Somalia’s newly elected parliament convened for the first time on Saturday, bringing the war-ravaged nation a step closer to completing the drawn-out process of appointing a new president.
Elections in Somalia follow a complex indirect model, whereby state legislatures and clan delegates pick lawmakers for the national parliament, who in turn choose the president.
Nearly 300 lawmakers were sworn in Thursday- already more than a year behind schedule- after a chaotic voting process that has been undermined by deadly violence and a power struggle between the current president and the prime minister.
International partners- including the United Nations, the African Union mission in Somalia, the European Union and a host of foreign governments- have welcomed the development.
Saturday’s parliamentary session set the ball rolling for the election of speakers for the lower and upper houses before they sit to choose a new president.
A date for choosing the new president has yet to be set.
The parliamentary elections should have been completed before President Mohamed Abdullahi Mohamed’s term expired in February 2021.
But political infighting stymied the process and the president’s mandate expired without a vote taking place.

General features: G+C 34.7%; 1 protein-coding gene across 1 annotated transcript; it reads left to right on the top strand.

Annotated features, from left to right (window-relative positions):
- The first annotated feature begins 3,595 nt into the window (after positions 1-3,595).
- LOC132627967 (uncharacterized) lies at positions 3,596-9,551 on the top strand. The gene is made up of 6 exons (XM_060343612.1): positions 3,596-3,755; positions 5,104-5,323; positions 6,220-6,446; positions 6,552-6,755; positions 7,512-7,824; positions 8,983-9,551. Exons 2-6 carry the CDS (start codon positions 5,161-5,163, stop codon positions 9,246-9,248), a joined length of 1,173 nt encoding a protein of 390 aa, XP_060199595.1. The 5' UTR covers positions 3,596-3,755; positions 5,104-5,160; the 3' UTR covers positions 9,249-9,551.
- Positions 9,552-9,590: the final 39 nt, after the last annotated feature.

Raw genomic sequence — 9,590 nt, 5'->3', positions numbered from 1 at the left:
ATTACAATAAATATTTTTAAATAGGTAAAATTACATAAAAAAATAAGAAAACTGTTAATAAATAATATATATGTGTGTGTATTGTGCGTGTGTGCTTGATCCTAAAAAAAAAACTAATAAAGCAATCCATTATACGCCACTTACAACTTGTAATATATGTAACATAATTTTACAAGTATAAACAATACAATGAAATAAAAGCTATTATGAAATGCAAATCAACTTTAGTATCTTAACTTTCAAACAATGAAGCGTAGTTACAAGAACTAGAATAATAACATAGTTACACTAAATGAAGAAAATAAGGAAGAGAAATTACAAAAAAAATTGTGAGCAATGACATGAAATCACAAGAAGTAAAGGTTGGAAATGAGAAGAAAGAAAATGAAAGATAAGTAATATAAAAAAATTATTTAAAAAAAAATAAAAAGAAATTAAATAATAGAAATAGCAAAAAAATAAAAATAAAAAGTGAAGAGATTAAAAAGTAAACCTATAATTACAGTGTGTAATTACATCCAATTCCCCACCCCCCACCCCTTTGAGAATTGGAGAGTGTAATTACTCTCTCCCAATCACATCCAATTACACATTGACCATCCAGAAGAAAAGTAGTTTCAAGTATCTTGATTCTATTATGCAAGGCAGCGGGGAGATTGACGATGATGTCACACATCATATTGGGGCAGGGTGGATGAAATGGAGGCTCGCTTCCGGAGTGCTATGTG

Mohamed, better known as Farmajo, tried to extend his rule by decree but faced protests and violent opposition in Mogadishu, where rival political factions fought on the streets.
Under pressure from the international community, he appointed Prime Minister Mohamed Hussein Roble to seek consensus on a way forward but disagreements between the two men hindered progress.
The bitter spat between Roble and Farmajo stoked fears of further instability in the Horn of Africa country, which is battling a decade-long Islamist insurgency and the threat of famine.
Some parliamentary seats still remain unfilled but sufficient lawmakers have been sworn in to move the election process forward. So far, 298 legislators have taken the oath of office, from a possible 329 members for both houses.
Somalia has not held a one-person, one-vote election in 50 years.